The Sunday Intertitle: Gas-s-s-s Again

You don’t expect the disturbing from Harold Lloyd, the sunniest of the great silent comedians. The darkest business I knew of before watching RING UP THE CURTAIN was the menacing hobo in GRANDMA’S BOY, played by Dick Sutherland with considerable subhuman meanness. Critic Walter Kerr actually identified Lloyd’s unproblematic outlook as a problem: he risked blandness by being so All-American and nice and positive. The glasses helped suggest vulnerability, but as Kerr says, Keaton and Chaplin carried a shadow within them. So to avoid things getting too comfy, Lloyd heaped troubles on his character: hence those tall buildings.

RING UP THE CURTAIN is an early knockabout, when Lloyd hasn’t fully determined the parameters of his character or approach, I’d say: there was considerable flexibility in what Lloyd could embody (city swell or country boy) but he wasn’t generally loutish. In this one, he’s dressed all droog-like as a stage-hand, knocking over little people left right and centre. He tramples a dwarf, like Mr. Hyde carelessly knocking down that urchiness. There’s a romance (with Bebe Daniels) but it’s pursued with competitive toughness (Lloyd is often fiercely competitive, even later), which certainly doesn’t prepare you for him KILLING HIMSELF at the end.

Lloyd could do gags about attempted suicide and make that work fine with his persona, as did Keaton. Buster even succeeds at the end of COPS, which is a little dark and disturbing even for him. But in that case, the situation is comic and the neat structure establishes some kind of framework of APPROPRIATENESS. The Lloyd ending is just one of those random “how do we finish it?” jobs, with somebody saying, “Would it be funny if…?” and nobody else thinking of a better idea that week.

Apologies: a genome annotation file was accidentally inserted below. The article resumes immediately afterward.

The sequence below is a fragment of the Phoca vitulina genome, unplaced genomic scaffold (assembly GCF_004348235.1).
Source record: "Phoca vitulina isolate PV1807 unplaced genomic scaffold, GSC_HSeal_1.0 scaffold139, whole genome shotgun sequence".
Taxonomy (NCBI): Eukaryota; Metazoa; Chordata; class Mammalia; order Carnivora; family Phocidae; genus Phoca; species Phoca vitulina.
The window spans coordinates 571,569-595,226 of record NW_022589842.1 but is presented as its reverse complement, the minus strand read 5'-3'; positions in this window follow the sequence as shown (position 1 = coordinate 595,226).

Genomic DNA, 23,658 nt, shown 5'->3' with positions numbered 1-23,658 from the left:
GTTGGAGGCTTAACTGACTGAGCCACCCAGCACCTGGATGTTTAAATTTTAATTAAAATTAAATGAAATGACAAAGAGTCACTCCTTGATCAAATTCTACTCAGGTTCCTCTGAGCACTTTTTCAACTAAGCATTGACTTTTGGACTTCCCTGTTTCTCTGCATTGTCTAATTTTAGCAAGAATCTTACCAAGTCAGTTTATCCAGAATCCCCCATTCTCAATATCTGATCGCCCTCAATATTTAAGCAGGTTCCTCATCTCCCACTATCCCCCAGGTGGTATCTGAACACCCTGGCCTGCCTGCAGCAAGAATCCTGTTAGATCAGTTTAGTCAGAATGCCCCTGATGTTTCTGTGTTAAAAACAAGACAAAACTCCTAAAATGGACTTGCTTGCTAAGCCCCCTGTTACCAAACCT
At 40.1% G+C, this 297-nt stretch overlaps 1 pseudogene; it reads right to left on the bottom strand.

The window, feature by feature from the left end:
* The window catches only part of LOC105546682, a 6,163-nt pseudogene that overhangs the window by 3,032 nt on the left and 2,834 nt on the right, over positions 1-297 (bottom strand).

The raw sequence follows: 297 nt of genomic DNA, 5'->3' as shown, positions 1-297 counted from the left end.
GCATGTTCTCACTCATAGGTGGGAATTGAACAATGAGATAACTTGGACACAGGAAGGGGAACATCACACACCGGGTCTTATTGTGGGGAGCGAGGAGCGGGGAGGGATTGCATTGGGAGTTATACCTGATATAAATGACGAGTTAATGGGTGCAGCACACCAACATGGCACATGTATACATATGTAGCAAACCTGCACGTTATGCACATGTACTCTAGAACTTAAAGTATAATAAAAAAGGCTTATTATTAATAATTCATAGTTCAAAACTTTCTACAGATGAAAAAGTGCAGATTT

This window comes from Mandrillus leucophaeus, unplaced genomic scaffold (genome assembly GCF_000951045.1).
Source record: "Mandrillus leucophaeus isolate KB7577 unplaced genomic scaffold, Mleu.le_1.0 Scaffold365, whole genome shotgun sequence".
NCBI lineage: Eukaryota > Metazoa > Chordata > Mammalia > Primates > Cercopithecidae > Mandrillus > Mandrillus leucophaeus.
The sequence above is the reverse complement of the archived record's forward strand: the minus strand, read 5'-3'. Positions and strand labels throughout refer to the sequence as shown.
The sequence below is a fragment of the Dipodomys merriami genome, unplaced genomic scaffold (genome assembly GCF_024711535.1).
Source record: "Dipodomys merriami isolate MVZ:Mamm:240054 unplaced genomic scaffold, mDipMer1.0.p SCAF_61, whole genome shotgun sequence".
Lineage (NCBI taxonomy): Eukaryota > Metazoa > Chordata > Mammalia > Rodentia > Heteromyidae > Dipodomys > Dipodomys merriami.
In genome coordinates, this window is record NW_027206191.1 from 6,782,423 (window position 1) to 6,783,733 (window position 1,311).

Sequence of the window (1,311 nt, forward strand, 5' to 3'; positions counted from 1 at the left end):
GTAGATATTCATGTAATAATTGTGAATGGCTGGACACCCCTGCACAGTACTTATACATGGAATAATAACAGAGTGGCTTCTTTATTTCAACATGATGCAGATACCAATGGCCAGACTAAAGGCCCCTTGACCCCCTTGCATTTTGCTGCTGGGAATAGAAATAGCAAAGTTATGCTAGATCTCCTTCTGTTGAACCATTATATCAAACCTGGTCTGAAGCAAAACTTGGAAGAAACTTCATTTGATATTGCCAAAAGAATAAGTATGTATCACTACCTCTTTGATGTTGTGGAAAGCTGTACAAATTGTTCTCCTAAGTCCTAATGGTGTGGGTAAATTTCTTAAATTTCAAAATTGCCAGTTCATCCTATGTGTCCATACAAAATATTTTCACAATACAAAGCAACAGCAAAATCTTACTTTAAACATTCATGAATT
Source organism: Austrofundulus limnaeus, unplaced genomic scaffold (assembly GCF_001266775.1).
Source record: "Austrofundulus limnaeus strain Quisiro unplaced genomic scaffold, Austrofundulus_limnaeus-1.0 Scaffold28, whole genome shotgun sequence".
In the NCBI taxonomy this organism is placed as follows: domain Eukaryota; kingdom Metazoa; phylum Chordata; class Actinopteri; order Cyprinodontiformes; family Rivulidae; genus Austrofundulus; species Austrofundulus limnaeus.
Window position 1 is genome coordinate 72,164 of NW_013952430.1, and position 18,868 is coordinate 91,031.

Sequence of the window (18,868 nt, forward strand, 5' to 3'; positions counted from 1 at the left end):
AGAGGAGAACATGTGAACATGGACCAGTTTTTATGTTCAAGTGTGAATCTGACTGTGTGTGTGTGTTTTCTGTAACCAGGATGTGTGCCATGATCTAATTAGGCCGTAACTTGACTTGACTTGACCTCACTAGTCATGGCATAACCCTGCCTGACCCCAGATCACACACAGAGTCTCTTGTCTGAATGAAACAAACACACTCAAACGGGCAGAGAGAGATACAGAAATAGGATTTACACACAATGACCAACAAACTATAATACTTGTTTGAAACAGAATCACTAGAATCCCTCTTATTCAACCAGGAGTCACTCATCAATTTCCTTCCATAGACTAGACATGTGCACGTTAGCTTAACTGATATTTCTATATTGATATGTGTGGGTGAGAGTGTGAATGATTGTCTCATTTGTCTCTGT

But really, Harold (and producer Hal Roach and director Alf Goulding), having your hero put his mouth to the gas nozzle and asphyxiate himself is not a socko finish.

4 Responses to “The Sunday Intertitle: Gas-s-s-s Again”

  1. About nine minutes into “Haunted Spooks” (1920), Lloyd makes a series of suicide attempts. They come at a point where you know perfectly well he’s going to fail; the first involves a gun which we already know is a toy.

    Filming was interrupted by his near-fatal bomb accident. One wonders if there was a bomb gag that was consequently left out (would explain their presence for publicity photos).

  2. I was convinced this one featured the car headlights in a tunnel that turn out to be two motorcycles, also used by Keaton. But maybe only ever Keaton did that? I had it down as a repeat, possibly due to a gagman recycling earlier hits.

  3. Charley Chase used it in a one-reeler, but not as a suicide. He’s on the street at night. Two lights approach, and he reacts in terror. Motorcycles. Relieved, he just smiles as two more lights approach. He gets run over, which doesn’t so much hurt him as surprise him.

    Meanwhile, suicide gags from … Mickey Mouse?

  4. Well, Chase was also at Roach so at least it’s in-house, nearly self-plagiarism.

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